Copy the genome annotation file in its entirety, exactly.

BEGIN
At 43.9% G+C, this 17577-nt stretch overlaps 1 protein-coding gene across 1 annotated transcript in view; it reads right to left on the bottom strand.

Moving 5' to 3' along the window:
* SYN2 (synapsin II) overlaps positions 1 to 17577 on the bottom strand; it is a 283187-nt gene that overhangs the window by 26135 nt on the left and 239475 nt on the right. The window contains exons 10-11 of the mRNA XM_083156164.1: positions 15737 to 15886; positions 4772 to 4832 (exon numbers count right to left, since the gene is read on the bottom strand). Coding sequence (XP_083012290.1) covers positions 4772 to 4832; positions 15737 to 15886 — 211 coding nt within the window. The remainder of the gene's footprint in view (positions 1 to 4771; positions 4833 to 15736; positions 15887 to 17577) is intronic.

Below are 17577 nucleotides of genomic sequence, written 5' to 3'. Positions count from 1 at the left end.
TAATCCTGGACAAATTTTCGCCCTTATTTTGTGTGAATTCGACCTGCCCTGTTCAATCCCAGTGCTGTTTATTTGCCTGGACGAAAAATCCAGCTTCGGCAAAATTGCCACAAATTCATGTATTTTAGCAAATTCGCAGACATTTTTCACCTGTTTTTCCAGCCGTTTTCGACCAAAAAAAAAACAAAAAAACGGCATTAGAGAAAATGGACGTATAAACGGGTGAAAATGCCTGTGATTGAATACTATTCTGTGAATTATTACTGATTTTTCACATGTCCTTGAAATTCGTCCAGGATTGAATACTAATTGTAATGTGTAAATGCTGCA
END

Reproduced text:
At 43.9% G+C, this 17577-nt stretch overlaps 1 protein-coding gene across 1 annotated transcript in view; it reads right to left on the bottom strand.

Moving 5' to 3' along the window:
* SYN2 (synapsin II) overlaps positions 1 to 17577 on the bottom strand; it is a 283187-nt gene that overhangs the window by 26135 nt on the left and 239475 nt on the right. The window contains exons 10-11 of the mRNA XM_083156164.1: positions 15737 to 15886; positions 4772 to 4832 (exon numbers count right to left, since the gene is read on the bottom strand). Coding sequence (XP_083012290.1) covers positions 4772 to 4832; positions 15737 to 15886 — 211 coding nt within the window. The remainder of the gene's footprint in view (positions 1 to 4771; positions 4833 to 15736; positions 15887 to 17577) is intronic.

Below are 17577 nucleotides of genomic sequence, written 5' to 3'. Positions count from 1 at the left end.
TAATCCTGGACAAATTTTCGCCCTTATTTTGTGTGAATTCGACCTGCCCTGTTCAATCCCAGTGCTGTTTATTTGCCTGGACGAAAAATCCAGCTTCGGCAAAATTGCCACAAATTCATGTATTTTAGCAAATTCGCAGACATTTTTCACCTGTTTTTCCAGCCGTTTTCGACCAAAAAAAAAACAAAAAAACGGCATTAGAGAAAATGGACGTATAAACGGGTGAAAATGCCTGTGATTGAATACTATTCTGTGAATTATTACTGATTTTTCACATGTCCTTGAAATTCGTCCAGGATTGAATACTAATTGTAATGTGTAAATGCTGCA